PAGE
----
The 1700 tsunami spread mostly perpendicular to the long side of its source, an area of seafloor displacment elongated north-south from Vancouver Island to Cape Mendocino. In the far field the waves probably hit hardest in the western Pacific (simulation, p. 74-75 in the Nakaminato chapter of “Orphan tsunami”).

        In the 1980s and early 1990s, when Cascadia’s earthquake potential was less clear than it is now, the Nuclear Regulatory Commission supported research in geophysics and geology that ended up hastening discovery of the date and size of the 1700 Cascadia earthquake.

    6. Grace

      I was wondering if this current tsunami in Japan was larger than the ones to hit Alaska in 1964. Is its destruction greater because of topography, population, or was the 64 quake more damaging overall?
      Alaskans have a recent memory and as advanced warning as any place in the US, but I believe Japan was par with it. Did they just not have the response time or not an adequate warning system.

      • Error: Unable to create directory /home/worldsci/public_html//wp-content/uploads/2014/04. Is its parent directory writable by the server? Brian Atwater

        The multiple tsunamis set off by the 1964 included fast-arriving ones driven by underwater slides. Those at Chenaga, Seward, Valdez, and Whittier together account for 79 of the 106 Alaskan deaths from tsunamis that the 1964 earthquake triggered.

        On a coast near the source of an earthquake-induced tsunami, the shaking itself often arrives before official guidance does. An instructive example, in which people self-evacuated from an earthquake that failed to generate a tsunami, can be found on page 8 of “Where the first wave arrives in minutes”, a UNESCO tsunami-safety booklet (link at left, above).

        Surveys in coming months may show how strong shaking, fast-arriving waves, and large populations combined to cause so many of the deaths in Japan.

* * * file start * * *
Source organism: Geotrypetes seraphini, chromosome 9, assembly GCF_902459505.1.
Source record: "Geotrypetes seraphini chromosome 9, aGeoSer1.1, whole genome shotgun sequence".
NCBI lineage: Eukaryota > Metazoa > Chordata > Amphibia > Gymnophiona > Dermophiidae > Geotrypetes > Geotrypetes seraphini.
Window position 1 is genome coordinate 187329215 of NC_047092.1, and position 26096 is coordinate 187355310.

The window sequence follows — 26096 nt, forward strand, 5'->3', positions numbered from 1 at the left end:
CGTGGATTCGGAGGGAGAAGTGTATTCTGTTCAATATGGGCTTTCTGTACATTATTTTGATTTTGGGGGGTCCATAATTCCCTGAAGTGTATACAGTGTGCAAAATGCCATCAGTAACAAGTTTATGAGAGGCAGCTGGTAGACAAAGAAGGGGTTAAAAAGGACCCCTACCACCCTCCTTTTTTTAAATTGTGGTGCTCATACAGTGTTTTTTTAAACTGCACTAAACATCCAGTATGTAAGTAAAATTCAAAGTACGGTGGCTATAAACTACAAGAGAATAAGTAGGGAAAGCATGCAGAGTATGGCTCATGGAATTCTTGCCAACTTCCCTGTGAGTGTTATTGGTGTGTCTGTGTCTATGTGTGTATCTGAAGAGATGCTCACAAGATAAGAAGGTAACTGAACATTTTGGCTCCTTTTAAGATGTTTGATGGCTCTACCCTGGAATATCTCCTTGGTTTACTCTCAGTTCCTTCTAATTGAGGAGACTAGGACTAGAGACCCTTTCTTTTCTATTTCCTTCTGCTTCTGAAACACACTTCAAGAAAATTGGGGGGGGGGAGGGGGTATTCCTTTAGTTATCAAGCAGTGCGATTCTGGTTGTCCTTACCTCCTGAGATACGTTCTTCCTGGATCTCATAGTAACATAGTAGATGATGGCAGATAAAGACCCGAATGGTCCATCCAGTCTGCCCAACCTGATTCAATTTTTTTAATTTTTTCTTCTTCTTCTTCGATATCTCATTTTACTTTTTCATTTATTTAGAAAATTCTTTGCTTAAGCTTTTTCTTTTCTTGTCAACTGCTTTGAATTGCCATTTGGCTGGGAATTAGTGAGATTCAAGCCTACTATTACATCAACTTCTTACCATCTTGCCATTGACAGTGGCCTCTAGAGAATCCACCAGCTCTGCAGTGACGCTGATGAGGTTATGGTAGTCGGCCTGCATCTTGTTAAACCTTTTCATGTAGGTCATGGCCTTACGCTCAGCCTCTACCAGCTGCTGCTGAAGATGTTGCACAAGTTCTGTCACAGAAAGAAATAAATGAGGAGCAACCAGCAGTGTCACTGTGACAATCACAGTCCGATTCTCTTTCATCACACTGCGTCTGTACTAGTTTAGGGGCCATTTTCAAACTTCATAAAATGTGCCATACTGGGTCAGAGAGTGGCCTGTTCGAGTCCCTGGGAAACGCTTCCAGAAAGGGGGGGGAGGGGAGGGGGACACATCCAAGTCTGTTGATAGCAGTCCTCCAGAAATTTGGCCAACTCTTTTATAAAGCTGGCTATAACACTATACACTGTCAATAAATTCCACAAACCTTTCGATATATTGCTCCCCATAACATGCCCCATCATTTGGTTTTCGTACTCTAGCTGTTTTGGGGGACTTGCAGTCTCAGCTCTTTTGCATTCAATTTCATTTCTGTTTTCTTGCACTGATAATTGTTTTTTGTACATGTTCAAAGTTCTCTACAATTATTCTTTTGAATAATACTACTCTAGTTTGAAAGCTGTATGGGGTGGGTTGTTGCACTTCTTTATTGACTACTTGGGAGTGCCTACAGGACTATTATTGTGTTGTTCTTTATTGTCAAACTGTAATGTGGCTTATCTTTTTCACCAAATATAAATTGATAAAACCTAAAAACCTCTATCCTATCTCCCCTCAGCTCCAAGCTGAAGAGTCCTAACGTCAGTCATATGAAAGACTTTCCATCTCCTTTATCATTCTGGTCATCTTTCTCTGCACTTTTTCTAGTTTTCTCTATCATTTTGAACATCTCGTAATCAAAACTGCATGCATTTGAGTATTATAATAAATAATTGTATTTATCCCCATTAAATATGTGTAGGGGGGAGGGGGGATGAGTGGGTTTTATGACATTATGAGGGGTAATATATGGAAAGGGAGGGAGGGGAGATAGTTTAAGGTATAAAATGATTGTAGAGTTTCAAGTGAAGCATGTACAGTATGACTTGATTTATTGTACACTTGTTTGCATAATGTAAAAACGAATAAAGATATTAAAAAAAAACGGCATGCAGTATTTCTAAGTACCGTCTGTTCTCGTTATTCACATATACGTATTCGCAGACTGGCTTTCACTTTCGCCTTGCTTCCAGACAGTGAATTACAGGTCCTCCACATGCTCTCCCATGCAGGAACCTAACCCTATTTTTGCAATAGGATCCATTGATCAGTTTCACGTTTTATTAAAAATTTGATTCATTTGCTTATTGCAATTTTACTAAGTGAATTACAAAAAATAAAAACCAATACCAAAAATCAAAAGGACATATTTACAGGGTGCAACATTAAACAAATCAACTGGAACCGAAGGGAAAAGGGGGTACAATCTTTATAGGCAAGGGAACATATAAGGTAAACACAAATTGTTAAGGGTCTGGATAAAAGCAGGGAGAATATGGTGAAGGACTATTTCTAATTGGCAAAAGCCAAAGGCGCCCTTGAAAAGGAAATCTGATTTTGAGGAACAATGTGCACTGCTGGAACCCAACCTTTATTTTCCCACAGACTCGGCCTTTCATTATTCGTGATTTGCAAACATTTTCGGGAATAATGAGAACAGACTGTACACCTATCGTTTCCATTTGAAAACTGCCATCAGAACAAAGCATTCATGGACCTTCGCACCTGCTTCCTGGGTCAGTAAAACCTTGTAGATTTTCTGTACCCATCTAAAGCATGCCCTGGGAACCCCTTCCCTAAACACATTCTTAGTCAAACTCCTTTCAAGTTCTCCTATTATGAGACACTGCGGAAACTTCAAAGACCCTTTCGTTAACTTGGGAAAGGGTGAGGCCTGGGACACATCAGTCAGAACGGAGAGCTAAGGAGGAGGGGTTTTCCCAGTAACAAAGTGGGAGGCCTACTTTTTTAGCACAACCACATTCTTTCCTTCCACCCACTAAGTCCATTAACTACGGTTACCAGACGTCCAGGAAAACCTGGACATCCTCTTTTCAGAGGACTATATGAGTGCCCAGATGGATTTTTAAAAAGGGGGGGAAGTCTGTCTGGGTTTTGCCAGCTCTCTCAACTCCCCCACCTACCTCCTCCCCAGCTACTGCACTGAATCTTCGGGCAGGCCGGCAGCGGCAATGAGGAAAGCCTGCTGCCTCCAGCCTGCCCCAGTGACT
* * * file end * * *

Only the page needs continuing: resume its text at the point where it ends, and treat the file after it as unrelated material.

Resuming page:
7. Error: Unable to create directory /home/worldsci/public_html//wp-content/uploads/2014/04. Is its parent directory writable by the server? David Baron

      Many thanks for participating in the forum.

      If I might ask a personal question, what’s it like emotionally to study these horrific events? Do you get nervous by the shore? How has it been for you — an expert on natural disasters that occurred in the deep past — to see one play out in real time?

      • Error: Unable to create directory /home/worldsci/public_html//wp-content/uploads/2014/04. Is its parent directory writable by the server? Brian Atwater

        The Indian Ocean tsunami taught me that the passage of time had sanitized evidence of the 1700 Cascadia tsunami. In North America the 1700 tsunami overran fishing camps, but I had seen only a few examples. In Japan the 1700 tsunami caused flooding and damage, but anthologies of old documents tell of only two related deaths, both from a rice boat that storm waves dashed onto rocks after strong tsunami currents had held the boat offshore.

        The 2011 tsunami devastated Miyako and Otsuchi, two of the towns where the 1700 tsunami caused comparatively minor damage. I don’t know what has become of the people in those towns who treated me so kindly when I visited to learn about the waves from Cascadia.

    8. patrick kintner


      In addition to your own, what other books could you recommend for the layman to help him understand the impact of Pacific Northwest subduction zone earthquakes and their aftermaths.

    9. Error: Unable to create directory /home/worldsci/public_html//wp-content/uploads/2014/04. Is its parent directory writable by the server? Brian Atwater

      An incomplete list, Patrick:

      “At risk: Earthquakes and tsunamis on the west coast”

      “Living with earthquakes in the Pacific Northwest”

      U.S. national earthquake hazard maps

      Tsunami-evacuation maps for Washington and Oregon

      Scenarios for several kinds of earthquakes

      An earlier scenario for Oregon

    10. karthi sundararajan

      Hi Brian
      I am from India. Some cities mentioned in our old Indian religious texts have disappeared under the sea. Have you done any studies on that? Were these events due to tsunamis?

      • Error: Unable to create directory /home/worldsci/public_html//wp-content/uploads/2014/04. Is its parent directory writable by the server? Brian Atwater

        Thanks for your patience, Karthi.

        Indian scientists have identified geological evidence for a tsunami from about 1,000 years ago that may correspond to legends about flooding from the sea. An initial report on this evidence:

        The investigators engaged in follow-up studies include CP Rajendran and Seshachalam Srinivasalu .

    11. Eliana Franco

      Hi Brian.
      Greetings from Quito, Ecuador. Are you still looking for funding to organise an educational campaign in our Pacific Coast, about how the people should be prepared to run away form a possible tsumami? Pehaps our government is now better organized and interested in funding!
      Eliana (Adriana´s sister)